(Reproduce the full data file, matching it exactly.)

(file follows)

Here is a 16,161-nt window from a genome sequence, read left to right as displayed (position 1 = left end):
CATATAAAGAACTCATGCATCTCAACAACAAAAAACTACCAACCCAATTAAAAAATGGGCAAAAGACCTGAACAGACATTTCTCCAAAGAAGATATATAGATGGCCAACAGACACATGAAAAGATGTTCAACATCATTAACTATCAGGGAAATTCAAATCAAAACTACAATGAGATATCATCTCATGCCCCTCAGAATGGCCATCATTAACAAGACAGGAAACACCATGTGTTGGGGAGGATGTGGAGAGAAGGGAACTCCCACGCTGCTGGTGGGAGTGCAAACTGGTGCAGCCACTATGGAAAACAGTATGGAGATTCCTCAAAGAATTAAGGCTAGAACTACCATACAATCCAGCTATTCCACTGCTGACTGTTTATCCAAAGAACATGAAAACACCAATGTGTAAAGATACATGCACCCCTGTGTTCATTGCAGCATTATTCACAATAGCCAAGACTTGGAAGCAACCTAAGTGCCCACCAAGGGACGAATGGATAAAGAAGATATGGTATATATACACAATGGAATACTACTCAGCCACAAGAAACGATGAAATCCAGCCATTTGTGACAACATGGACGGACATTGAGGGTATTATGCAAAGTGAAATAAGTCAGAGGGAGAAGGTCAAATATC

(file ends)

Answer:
Here is a 16,161-nt window from a genome sequence, read left to right as displayed (position 1 = left end):
CATATAAAGAACTCATGCATCTCAACAACAAAAAACTACCAACCCAATTAAAAAATGGGCAAAAGACCTGAACAGACATTTCTCCAAAGAAGATATATAGATGGCCAACAGACACATGAAAAGATGTTCAACATCATTAACTATCAGGGAAATTCAAATCAAAACTACAATGAGATATCATCTCATGCCCCTCAGAATGGCCATCATTAACAAGACAGGAAACACCATGTGTTGGGGAGGATGTGGAGAGAAGGGAACTCCCACGCTGCTGGTGGGAGTGCAAACTGGTGCAGCCACTATGGAAAACAGTATGGAGATTCCTCAAAGAATTAAGGCTAGAACTACCATACAATCCAGCTATTCCACTGCTGACTGTTTATCCAAAGAACATGAAAACACCAATGTGTAAAGATACATGCACCCCTGTGTTCATTGCAGCATTATTCACAATAGCCAAGACTTGGAAGCAACCTAAGTGCCCACCAAGGGACGAATGGATAAAGAAGATATGGTATATATACACAATGGAATACTACTCAGCCACAAGAAACGATGAAATCCAGCCATTTGTGACAACATGGACGGACATTGAGGGTATTATGCAAAGTGAAATAAGTCAGAGGGAGAAGGTCAAATATC